A healthcare professional, often a hand specialist, conducts a thorough physical examination to assess hand and wrist movements. Specific attention is given to the affected thumb side of the wrist to identify signs of pain, tenderness, and limited range of motion.
The Finkelstein test is a key diagnostic manoeuvre where the patient makes a fist with the thumb enclosed within the fingers, and the wrist is bent toward the little finger. Pain along the thumb side of the wrist during this manoeuvre is indicative of De Quervain’s tenosynovitis.

Imaging Studies

X-rays may be performed to rule out other potential causes of wrist pain, such as arthritis or fractures. While De Quervain’s tenosynovitis primarily involves soft tissues, X-rays help comprehensively evaluate the wrist and surrounding structures.
More detailed imaging studies, such as ultrasonography or magnetic resonance imaging (MRI), are employed to visualise the soft tissues, including tendons and sheaths. These studies confirm the presence of inflammation in the tendons and help assess the severity of the condition.

Treatment Options for De Quervain's Tenosynovitis

De Quervain’s tenosynovitis can be effectively managed through a range of treatment options, including conservative measures, corticosteroid injections, and surgical interventions, depending on the severity and persistence of symptoms.

Conservative Treatments

Rest and Immobilization

  • Rest is crucial to allow the inflamed tendons to heal. Individuals are advised to avoid activities that worsen symptoms, such as repetitive thumb and wrist movements.
  • Immobilisation through splints or braces helps reduce strain on the affected tendons, promoting a healing environment.

Ice and Anti-Inflammatory Medications

  • Ice packs can be applied to the affected area to alleviate swelling and relieve pain.
  • Nonsteroidal Anti-Inflammatory Drugs (NSAIDs) such as ibuprofen, are commonly recommended to reduce pain and inflammation associated with tenosynovitis.

Physical Therapy

  • Physical therapy includes targeted exercises to strengthen the muscles around the thumb and wrist, enhancing overall function.
  • Therapists may employ techniques to improve joint mobility and reduce stiffness in the affected area.

Corticosteroid Injections

Corticosteroid injections are administered directly into the tendon sheath to reduce inflammation and alleviate symptoms. This approach is often effective in providing short-term relief for individuals with persistent symptoms.

Surgical Options

Surgical intervention involves releasing the constricted tendon sheath through an open incision or an endoscopic procedure. When conservative measures and injections do not provide sufficient relief, surgical release becomes a viable option, especially for persistent or severe cases of tenosynovitis.

Recovery and Rehabilitation

Recovery and rehabilitation for De Quervain’s tenosynovitis involve a tailored approach depending on the chosen treatment. For those opting for conservative measures, a gradual return to activities and ongoing physical therapy is emphasised to enhance strength and flexibility.
Corticosteroid injections may require post-injection monitoring, while surgical intervention involves protective measures initially, followed by a phased reintroduction of activities and post-surgery physical therapy. Regardless of the treatment path, individuals are encouraged to communicate openly with healthcare providers, adhere to recommended guidelines, and incorporate self-care strategies to support a successful recovery, prevent recurrence, and optimise hand and wrist function.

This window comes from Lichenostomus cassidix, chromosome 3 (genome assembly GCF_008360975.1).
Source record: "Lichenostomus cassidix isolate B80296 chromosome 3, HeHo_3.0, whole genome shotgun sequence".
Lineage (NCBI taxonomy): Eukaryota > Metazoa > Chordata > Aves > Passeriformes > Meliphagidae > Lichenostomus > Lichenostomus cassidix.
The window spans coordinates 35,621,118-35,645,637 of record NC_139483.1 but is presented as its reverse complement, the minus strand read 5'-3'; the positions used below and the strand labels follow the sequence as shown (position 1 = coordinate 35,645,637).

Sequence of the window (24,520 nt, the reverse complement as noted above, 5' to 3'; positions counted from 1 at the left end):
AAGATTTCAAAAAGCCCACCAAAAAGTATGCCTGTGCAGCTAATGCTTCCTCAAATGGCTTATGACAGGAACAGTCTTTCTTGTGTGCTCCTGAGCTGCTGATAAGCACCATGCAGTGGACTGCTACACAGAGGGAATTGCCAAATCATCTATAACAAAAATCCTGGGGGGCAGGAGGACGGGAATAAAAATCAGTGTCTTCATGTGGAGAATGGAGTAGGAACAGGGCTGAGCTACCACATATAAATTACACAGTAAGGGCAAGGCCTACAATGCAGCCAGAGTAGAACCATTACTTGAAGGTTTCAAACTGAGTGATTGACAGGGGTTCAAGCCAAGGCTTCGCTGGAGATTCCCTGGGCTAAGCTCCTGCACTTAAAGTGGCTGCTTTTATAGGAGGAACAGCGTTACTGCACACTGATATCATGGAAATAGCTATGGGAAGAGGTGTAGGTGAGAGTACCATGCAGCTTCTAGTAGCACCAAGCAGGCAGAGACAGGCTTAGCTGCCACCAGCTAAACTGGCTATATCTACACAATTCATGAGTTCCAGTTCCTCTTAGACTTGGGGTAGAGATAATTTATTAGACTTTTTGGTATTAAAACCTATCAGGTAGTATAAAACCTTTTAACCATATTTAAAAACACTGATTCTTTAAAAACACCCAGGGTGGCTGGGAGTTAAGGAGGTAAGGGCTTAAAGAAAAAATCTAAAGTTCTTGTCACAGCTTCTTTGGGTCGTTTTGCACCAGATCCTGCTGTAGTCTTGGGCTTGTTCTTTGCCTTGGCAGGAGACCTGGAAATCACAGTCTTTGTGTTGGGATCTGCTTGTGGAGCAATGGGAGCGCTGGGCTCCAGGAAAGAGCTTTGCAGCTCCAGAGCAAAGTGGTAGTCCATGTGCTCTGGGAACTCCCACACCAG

Regular follow-up appointments are crucial in assessing progress and making necessary adjustments to the rehabilitation plan.


Preventing De Quervain’s tenosynovitis involves proactive measures of modifying hand movements and incorporating exercises into daily routines to maintain hand health.

Awareness of Hand and Wrist Positioning during Activities

Individuals are advised to be mindful of hand and wrist positioning during various activities, particularly those involving repetitive thumb and wrist movements. Maintaining a neutral wrist position can help reduce strain on the tendons.

Techniques to Minimize Stress on the Thumb Tendons

Techniques such as avoiding excessive force, minimising repetitive pinching or gripping, and taking breaks during activities that strain the thumb tendons prevent tenosynovitis.

Incorporation of Thumb and Wrist Exercises into Daily Routines

Regularly incorporating specific stretching and strengthening exercises for the thumb and wrist into daily routines helps maintain flexibility and strengthen supporting muscles.

Maintenance of Hand Health through Regular Conditioning

Consistent conditioning of the hands through exercises, including thumb opposition movements and gentle stretches, promotes overall hand health and resilience against conditions like tenosynovitis.

Importance Of Early Diagnosis And Intervention

Early diagnosis and intervention are crucial in managing De Quervain’s tenosynovitis. Swift recognition of symptoms allows timely implementation of conservative measures, preventing progression and minimising complications. attention upon symptom onset is essential for optimal outcomes.
Early care alleviates symptoms effectively and reduces the risk of long-term damage, functional limitations, and chronic inflammation, positively impacting overall quality of life and lessening the economic burden associated with prolonged treatment. Seeking prompt medical attention upon symptom onset is essential for optimal outcomes.

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De Quervain’s Tenosynovitis